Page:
Car vs. Trailer Tires: What’s The Difference?

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Most vehicles are made with a driving purpose. The design, construction, weight, engines, mirrors, and even simple details like tires are all affected by the nature of the vehicle.

When it comes down to tires for cars, manufacturers make tires that fit the purpose for which the car is built. 

Most cars usually have smooth tires which make them fast and move seamlessly on good roads. Heavy-duty trucks, especially trailers on the other hand usually have more sturdy designs. This helps them carry the trailer weight and move on rough terrains easily.

Curious about the differences between car tires and trailer tires?

Stay tuned to learn more!

The Difference Between Car and Trailer Tires: They Are Built For Different Purposes

When it comes to choosing tires for your trailer, you may notice that they are the same size as the tires on your car. Using the spare tire from your car on your trailer may even be a tempting option, but don’t. 

To react to different stresses, the structures of trailer tires and passenger vehicle tires are different. This might result in catastrophic repercussions if you drive on your trailer tires or use automobile tires on your trailer wheels.

It is via their tires that passenger cars communicate with the road. Through accelerating and braking, the tires distribute the power back and forth.

When the terrain changes, they change shape to ensure that they can continue holding. They have a longer tread life and may be put to greater use than a trailer tire in most circumstances.

The construction of trailer tires is primarily concerned with load-bearing capability and towing capacity. There is less emphasis placed on the tread life since the sidewalls are stronger with this design.

A trailer tire’s structure may be divided into two categories, both of which are intended to withstand the stresses associated with hauling a trailer. It is not necessary to transmit power to the road or to drive the vehicle in question.

Trailer Tires Design

Tires for trailers (ST) are available in two types of ply: bias and radial. Each has its own set of benefits. In general, though, they are used for towing purposes.

The material used to construct the sidewalls of trailer tires is thicker than the material used to construct the sidewalls of passenger tires. Because trailer tires are not required to manage quick bends, their tread is concentrated mostly in the center of the tire to aid in the handling of high loads.

Radial trailer tires have the same fundamental construction as car tires and have a longer tread life than car tires, making them an excellent choice for lengthy hauling.

Bias-ply trailer tires have a shorter tread life than conventional trailer tires, but they are created using a distinct construction style that is meant to withstand larger loads. More information may be found at the finest trailer tires.

Car Tires Design

A radial design is used in the production of your typical passenger vehicle (P) or light truck (LT) tire. Unlike trailer tires, these tires are intended for a distinct set of applications. This rating might be for weight carrying capability, long-distance driving, or a mix of both, depending on the classification.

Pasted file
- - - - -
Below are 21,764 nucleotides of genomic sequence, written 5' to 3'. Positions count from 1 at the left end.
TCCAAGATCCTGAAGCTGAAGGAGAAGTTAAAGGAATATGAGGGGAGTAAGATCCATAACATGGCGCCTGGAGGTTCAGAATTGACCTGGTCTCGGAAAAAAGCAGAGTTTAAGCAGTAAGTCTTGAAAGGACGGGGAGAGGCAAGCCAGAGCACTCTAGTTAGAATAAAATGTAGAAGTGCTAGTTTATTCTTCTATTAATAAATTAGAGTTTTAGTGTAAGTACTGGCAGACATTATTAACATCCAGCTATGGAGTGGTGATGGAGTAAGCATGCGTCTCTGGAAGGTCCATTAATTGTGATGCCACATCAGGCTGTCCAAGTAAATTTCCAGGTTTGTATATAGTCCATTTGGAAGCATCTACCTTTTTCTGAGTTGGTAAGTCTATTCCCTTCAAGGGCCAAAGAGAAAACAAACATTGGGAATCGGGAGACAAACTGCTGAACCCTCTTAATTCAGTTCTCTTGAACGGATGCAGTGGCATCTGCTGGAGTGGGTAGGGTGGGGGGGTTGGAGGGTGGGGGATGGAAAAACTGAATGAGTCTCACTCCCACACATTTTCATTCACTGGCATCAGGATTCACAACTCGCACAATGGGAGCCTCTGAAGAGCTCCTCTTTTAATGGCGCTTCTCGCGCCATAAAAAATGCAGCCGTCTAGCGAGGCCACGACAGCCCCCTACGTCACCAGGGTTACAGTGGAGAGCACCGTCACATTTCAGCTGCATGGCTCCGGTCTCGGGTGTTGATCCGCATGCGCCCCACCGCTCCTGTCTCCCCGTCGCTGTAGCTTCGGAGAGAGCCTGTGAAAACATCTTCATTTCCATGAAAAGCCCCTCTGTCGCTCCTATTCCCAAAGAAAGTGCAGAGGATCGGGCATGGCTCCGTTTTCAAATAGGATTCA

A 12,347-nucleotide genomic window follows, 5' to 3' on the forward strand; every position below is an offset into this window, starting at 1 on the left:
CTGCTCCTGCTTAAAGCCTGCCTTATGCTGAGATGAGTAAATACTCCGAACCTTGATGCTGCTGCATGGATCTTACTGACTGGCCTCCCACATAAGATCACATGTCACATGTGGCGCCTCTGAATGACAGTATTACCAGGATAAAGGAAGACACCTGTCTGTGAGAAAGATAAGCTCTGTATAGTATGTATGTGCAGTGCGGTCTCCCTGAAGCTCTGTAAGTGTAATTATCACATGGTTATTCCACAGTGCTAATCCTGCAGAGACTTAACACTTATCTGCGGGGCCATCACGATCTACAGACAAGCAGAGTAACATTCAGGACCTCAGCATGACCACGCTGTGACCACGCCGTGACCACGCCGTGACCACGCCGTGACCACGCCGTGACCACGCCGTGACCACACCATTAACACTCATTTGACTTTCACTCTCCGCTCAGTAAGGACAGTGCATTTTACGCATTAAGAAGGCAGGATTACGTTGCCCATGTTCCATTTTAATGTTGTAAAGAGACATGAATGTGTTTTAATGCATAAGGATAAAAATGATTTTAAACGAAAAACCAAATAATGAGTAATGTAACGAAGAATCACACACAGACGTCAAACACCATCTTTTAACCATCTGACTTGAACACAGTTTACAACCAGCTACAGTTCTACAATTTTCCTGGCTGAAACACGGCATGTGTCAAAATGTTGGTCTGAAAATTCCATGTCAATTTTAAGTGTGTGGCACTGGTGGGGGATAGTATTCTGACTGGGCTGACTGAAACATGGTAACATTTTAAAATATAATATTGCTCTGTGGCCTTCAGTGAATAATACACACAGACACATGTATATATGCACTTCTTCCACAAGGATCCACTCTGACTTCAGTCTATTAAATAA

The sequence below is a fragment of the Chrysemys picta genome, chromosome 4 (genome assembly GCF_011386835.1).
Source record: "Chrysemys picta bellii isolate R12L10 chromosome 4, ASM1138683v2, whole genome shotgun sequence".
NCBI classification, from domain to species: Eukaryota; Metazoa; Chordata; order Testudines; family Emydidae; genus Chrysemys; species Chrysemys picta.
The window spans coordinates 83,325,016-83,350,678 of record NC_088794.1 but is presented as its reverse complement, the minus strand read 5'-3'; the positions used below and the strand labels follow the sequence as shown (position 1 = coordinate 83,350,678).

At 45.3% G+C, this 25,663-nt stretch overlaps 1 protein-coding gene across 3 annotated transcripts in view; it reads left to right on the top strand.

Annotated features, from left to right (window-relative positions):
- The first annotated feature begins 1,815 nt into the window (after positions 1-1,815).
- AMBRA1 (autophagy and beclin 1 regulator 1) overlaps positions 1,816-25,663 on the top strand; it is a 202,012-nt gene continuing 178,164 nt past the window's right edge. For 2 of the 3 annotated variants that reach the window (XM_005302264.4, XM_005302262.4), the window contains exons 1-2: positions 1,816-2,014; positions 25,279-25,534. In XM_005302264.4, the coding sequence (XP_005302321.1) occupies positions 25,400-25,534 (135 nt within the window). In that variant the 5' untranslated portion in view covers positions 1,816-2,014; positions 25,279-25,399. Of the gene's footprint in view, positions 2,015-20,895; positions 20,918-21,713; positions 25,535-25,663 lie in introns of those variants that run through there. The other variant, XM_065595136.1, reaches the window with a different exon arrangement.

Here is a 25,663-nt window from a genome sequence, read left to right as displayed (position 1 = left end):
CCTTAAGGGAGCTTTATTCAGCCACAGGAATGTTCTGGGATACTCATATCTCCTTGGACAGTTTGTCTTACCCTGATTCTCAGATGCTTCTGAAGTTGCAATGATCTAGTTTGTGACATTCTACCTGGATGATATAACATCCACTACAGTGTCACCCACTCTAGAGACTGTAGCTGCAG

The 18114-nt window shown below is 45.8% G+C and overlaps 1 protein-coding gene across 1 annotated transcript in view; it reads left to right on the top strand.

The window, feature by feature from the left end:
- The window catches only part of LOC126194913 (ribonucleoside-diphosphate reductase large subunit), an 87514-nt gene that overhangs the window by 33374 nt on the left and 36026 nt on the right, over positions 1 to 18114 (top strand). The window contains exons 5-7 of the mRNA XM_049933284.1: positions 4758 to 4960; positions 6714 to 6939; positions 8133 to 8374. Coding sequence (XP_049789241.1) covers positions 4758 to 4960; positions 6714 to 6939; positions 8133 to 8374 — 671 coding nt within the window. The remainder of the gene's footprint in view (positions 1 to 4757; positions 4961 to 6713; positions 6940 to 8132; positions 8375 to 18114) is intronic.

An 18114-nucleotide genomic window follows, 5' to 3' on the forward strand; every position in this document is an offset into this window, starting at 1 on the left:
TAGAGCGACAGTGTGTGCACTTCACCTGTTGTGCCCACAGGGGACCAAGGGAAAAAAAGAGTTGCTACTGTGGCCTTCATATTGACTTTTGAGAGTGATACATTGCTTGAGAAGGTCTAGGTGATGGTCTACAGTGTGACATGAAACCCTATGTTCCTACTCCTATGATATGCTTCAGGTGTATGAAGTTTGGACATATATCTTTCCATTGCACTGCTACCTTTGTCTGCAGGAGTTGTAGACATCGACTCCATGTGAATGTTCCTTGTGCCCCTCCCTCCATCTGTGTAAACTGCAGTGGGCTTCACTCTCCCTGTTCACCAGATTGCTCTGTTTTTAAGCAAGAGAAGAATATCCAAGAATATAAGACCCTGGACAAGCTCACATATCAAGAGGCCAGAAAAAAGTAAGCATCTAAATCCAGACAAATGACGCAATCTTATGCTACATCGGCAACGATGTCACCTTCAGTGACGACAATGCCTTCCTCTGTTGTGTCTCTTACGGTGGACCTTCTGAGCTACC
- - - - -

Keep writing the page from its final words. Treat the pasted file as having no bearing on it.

The fundamental structure, however, is the same regardless of the design. During their building, three important considerations should be kept in mind:

  • Acceleration: When traveling at a high rate of speed, an automobile tire must provide traction while also enduring the forces induced by the acceleration. Hence, car tires are built to move faster on most terrains and the narrow ones even perform so well in snow. 
  • Braking: When braking, the automobile tire must withstand the loads placed on it to bring the vehicle to a complete stop. Manufacturers ensure that these car tires provide just the right support. You can check the tire load index for more information. 
  • Turning: In the course of making a turn, the tread and general design of the tire flex to give more traction. Car tires can help make swifter turns compared to trailer tires due to this conscious design tweak.

When it comes to constructing an automobile tire, these three characteristics are of the biggest significance. The materials and structure are appropriate for the vehicle’s requirements. They’re even programmed to react to changing weather conditions to meet these requirements.

With appropriate care and maintenance, these tires may have tread life capabilities of up to 80,000 miles or more. It might be tempting to load them up on a trailer and tow them away.

How to Differentiate Between Car and Trailer Tires

The casual observer could confuse them at first look, but trailer tires and passenger tires are substantially different. Once you know what you’re searching for, they’re simple to separate.

  • First, most passenger tires will display a code of P for Passenger, or LT for Light Truck in front of the other numerals on the tire. Trailer tires have a code of ST.
  • Second, trailer tires have thicker sidewalls and smaller tread width. When side by side with a vehicle tire, it’s simple to tell the difference.


On the surface, trailer tires and conventional car tires may seem to be the same, but they are highly different from one another. When you use them interchangeably, you are asking for trouble, even if the intended usage is brief.

Car tires are responsible for transferring vehicle power to the road and responding to rapid bends while preserving traction and grip. Trailer tires are designed to support big loads and feature reinforced sidewalls to reduce swaying while in operation.

Always refer to the owner’s handbook for the trailer or vehicle in issue if you are unsure about anything. Moreover, we have so many other articles on tire questions you might have on your mind!